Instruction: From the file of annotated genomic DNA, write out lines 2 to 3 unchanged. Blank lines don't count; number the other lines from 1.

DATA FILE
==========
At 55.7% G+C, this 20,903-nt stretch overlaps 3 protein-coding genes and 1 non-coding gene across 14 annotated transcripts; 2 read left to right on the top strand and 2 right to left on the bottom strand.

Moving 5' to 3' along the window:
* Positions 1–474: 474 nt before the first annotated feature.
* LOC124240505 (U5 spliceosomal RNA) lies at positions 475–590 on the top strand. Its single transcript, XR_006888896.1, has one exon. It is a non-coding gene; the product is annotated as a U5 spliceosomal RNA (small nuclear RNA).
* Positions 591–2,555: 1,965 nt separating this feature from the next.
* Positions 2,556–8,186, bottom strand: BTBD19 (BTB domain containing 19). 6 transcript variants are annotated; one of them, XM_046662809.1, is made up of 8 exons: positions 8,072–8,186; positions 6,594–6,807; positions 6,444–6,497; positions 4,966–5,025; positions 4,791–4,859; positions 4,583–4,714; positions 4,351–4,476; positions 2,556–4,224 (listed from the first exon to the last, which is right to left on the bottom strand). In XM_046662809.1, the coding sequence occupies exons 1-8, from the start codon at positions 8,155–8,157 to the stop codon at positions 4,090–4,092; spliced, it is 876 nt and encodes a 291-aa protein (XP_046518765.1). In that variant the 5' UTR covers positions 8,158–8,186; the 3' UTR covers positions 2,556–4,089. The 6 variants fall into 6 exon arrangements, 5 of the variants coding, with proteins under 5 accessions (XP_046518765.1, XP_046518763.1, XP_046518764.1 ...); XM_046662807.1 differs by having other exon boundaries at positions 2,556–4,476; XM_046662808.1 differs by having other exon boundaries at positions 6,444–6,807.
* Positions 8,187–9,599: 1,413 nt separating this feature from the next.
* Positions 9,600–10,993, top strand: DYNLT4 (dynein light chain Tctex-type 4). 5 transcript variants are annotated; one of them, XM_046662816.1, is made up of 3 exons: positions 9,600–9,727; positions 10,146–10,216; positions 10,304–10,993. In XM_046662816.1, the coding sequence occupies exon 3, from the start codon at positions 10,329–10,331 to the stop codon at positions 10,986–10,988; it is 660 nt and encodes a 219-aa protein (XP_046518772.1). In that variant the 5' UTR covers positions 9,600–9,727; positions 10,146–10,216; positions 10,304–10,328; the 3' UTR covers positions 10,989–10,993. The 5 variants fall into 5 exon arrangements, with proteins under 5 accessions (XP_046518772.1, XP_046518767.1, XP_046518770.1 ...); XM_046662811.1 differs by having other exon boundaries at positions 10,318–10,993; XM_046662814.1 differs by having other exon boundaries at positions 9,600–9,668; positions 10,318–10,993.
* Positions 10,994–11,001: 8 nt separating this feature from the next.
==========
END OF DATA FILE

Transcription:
Moving 5' to 3' along the window:
* Positions 1–474: 474 nt before the first annotated feature.